Staff Publications

Staff Publications

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    'Staff publications' is the digital repository of Wageningen University & Research

    'Staff publications' contains references to publications authored by Wageningen University staff from 1976 onward.

    Publications authored by the staff of the Research Institutes are available from 1995 onwards.

    Full text documents are added when available. The database is updated daily and currently holds about 240,000 items, of which 72,000 in open access.

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Record number 451538
Title The average culling rate of Dutch dairy herds over the years 2007-2010 and its association with herd reproduction performance, and health
Author(s) Mohd Nor, N.; Steeneveld, W.; Hogeveen, H.
Source Journal of Dairy Research 81 (2014)01. - ISSN 0022-0299 - p. 1 - 8.
Department(s) Business Economics
Publication type Refereed Article in a scientific journal
Publication year 2014
Keyword(s) finnish ayrshire cows - pregnancy status - early lactation - risk-factors - diseases - reasons - disposal - farms - patterns - survival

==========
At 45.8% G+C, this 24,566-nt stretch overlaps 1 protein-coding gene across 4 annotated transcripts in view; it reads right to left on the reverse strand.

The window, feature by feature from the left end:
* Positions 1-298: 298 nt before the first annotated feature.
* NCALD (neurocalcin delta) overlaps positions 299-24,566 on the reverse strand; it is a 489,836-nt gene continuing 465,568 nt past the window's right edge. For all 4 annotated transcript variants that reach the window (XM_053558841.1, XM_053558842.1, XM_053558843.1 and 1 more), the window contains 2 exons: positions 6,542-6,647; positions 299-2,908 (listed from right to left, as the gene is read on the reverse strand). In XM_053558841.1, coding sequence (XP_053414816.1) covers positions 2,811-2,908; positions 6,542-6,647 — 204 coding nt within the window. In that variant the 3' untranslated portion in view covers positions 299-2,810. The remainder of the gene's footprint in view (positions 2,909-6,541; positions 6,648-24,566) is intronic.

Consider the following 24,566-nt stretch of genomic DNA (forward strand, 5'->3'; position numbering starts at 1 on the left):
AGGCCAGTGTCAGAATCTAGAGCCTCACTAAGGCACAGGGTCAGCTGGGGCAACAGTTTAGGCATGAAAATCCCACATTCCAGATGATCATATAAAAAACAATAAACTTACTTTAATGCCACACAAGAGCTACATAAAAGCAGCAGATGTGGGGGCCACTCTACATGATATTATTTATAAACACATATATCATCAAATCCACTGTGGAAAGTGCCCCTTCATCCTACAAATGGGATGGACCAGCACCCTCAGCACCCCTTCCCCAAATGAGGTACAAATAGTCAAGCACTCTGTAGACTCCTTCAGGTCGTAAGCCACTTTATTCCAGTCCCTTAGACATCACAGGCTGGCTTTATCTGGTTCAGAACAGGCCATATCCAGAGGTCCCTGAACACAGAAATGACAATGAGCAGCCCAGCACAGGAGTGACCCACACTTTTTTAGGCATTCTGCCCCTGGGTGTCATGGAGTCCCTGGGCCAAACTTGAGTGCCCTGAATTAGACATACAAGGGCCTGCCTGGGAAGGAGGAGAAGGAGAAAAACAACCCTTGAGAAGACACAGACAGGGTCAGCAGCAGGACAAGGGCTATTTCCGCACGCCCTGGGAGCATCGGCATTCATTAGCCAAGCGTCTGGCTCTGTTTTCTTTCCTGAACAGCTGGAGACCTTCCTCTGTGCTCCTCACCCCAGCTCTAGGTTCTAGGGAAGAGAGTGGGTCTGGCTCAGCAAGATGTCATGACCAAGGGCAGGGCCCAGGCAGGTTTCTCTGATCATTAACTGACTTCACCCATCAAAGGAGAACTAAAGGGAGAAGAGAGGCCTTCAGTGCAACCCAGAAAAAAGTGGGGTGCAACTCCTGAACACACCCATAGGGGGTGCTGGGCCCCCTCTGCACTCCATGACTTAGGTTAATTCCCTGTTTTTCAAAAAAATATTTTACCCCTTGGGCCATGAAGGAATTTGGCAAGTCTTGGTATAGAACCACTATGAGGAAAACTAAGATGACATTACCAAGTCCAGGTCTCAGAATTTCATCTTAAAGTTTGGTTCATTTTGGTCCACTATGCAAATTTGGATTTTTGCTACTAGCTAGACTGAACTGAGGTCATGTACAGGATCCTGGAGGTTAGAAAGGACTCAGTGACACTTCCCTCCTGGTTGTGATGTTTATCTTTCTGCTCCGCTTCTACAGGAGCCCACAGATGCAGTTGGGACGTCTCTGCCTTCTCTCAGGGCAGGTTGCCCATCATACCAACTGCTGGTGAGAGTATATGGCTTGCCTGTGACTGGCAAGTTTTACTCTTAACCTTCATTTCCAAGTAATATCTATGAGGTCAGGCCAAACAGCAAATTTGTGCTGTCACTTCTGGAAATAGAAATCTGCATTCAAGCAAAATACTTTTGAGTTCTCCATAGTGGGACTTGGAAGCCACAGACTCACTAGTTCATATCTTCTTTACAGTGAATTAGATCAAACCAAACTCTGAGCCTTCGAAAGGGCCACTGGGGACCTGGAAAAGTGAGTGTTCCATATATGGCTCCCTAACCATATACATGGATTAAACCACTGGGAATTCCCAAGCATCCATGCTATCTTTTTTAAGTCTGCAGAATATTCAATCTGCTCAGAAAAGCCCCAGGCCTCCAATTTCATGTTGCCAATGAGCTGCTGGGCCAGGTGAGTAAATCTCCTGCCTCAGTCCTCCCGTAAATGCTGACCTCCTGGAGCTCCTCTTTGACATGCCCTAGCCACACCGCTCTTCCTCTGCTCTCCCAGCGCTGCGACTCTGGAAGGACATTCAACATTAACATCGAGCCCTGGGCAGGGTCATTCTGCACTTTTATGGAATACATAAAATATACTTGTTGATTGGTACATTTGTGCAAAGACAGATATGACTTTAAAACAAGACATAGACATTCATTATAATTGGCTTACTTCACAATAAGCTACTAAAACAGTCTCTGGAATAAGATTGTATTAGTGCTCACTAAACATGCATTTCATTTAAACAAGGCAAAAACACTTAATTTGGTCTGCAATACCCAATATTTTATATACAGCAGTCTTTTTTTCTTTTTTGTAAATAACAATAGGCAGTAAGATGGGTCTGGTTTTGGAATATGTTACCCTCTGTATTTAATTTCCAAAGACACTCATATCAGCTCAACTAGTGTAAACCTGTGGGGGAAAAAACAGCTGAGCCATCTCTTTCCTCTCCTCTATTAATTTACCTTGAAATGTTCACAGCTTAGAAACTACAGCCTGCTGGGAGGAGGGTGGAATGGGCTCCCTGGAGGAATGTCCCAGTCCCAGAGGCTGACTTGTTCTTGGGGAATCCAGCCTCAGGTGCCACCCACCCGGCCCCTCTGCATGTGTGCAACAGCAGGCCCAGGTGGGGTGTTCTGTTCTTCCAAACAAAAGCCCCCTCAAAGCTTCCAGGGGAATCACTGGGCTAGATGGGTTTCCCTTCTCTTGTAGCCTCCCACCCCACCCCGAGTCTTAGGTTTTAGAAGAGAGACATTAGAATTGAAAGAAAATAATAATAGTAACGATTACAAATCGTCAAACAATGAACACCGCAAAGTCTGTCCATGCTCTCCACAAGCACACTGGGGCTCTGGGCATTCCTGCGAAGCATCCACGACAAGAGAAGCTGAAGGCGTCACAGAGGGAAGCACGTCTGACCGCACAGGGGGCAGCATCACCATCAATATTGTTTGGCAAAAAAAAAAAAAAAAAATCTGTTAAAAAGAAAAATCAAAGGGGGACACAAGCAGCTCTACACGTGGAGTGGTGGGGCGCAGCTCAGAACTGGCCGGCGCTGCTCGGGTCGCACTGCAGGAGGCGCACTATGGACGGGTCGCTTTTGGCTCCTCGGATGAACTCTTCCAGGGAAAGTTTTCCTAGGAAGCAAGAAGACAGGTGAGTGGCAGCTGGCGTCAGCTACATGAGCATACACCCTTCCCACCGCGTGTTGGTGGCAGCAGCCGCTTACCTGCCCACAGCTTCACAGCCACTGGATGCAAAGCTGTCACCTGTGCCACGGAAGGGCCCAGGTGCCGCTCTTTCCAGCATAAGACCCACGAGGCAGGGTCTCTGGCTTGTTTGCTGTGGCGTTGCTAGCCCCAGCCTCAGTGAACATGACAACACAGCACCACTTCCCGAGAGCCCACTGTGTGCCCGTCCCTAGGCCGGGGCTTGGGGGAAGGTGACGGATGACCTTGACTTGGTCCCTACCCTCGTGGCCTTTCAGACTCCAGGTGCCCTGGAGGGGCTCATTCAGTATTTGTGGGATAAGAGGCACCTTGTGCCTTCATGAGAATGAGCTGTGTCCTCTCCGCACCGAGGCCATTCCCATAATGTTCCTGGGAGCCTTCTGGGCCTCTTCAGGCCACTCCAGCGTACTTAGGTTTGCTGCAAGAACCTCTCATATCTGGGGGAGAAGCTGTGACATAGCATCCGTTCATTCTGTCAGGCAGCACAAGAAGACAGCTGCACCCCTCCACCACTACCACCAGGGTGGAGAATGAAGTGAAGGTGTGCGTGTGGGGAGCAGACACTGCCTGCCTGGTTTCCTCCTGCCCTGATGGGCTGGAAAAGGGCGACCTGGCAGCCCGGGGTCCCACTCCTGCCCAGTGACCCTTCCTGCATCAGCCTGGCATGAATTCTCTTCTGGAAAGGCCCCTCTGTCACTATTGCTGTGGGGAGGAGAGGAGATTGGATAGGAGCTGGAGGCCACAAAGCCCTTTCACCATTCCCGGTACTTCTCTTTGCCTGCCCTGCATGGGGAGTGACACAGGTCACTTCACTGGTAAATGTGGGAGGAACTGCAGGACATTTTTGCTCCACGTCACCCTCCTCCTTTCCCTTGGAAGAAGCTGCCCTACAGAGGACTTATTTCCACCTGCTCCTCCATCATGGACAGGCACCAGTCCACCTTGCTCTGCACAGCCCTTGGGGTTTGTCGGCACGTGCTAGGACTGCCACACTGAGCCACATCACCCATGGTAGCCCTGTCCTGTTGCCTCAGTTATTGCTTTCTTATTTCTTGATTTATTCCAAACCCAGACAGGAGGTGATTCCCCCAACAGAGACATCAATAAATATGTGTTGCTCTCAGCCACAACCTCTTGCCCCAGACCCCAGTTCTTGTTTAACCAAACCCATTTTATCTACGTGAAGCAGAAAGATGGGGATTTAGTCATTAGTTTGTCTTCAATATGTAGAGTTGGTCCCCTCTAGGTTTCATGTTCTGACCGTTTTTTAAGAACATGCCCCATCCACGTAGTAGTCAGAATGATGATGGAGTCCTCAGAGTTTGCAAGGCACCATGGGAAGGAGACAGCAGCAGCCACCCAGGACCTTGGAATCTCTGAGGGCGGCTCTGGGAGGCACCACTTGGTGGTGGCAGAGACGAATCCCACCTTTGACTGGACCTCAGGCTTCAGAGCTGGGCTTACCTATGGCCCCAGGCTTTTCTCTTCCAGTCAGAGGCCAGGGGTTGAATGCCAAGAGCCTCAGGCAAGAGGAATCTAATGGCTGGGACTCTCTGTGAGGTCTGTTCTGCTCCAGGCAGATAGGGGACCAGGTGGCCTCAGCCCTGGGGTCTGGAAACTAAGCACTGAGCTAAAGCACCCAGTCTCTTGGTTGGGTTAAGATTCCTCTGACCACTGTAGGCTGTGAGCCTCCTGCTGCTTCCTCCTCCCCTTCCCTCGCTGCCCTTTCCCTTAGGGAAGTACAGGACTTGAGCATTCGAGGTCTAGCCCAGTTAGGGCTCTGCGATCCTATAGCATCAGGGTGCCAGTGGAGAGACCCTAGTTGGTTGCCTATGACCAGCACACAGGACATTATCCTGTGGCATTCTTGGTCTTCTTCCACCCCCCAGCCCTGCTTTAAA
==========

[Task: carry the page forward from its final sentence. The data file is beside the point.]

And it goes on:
Abstract Optimising the number of replacement heifers needed will have positive economic and environmental consequences on herds that rear their own young stock. The number of heifers needed to be kept is closely related with the number of culled dairy cows in the herd. This study therefore looked at the variation that exists in culling rate and herd level factors associated with it. A dataset from 1903 dairy herds available included information at animal level (dates of culling, slaughter/death) and herd level (characteristics of reproduction, performance, health) over the years 2007 to 2010. The average culling rate for slaughter/death was used and was defined for each year as percentage of the herd size that died within 30 d after theywere culled. The analysis of the association between average culling rate for slaughter/death and the characteristics of the herd was performed using a mixed model. The results showed that the average culling rate for slaughter/death was 25·4% and varied between 23% (2007) and 28% (2010). More than 70% of the herds have an average culling rate for slaughter/death of less than 30%, showing that there is room for lowering the average culling rate for slaughter/death. A higher average culling rate for slaughter/death is associated with a longer average calving interval, a higher average 305-d protein production, a higher average somatic cell count (SCC), a higher percentage of new high SCC, a more than 5% decrease in herd size, and herds that bought more than 1% of animals per year. A lower average culling rate for slaughter/death is associated with a longer average age, herds that bought less than 1% of animals per year and a more than 5% increase in herd size. In conclusion, the average culling
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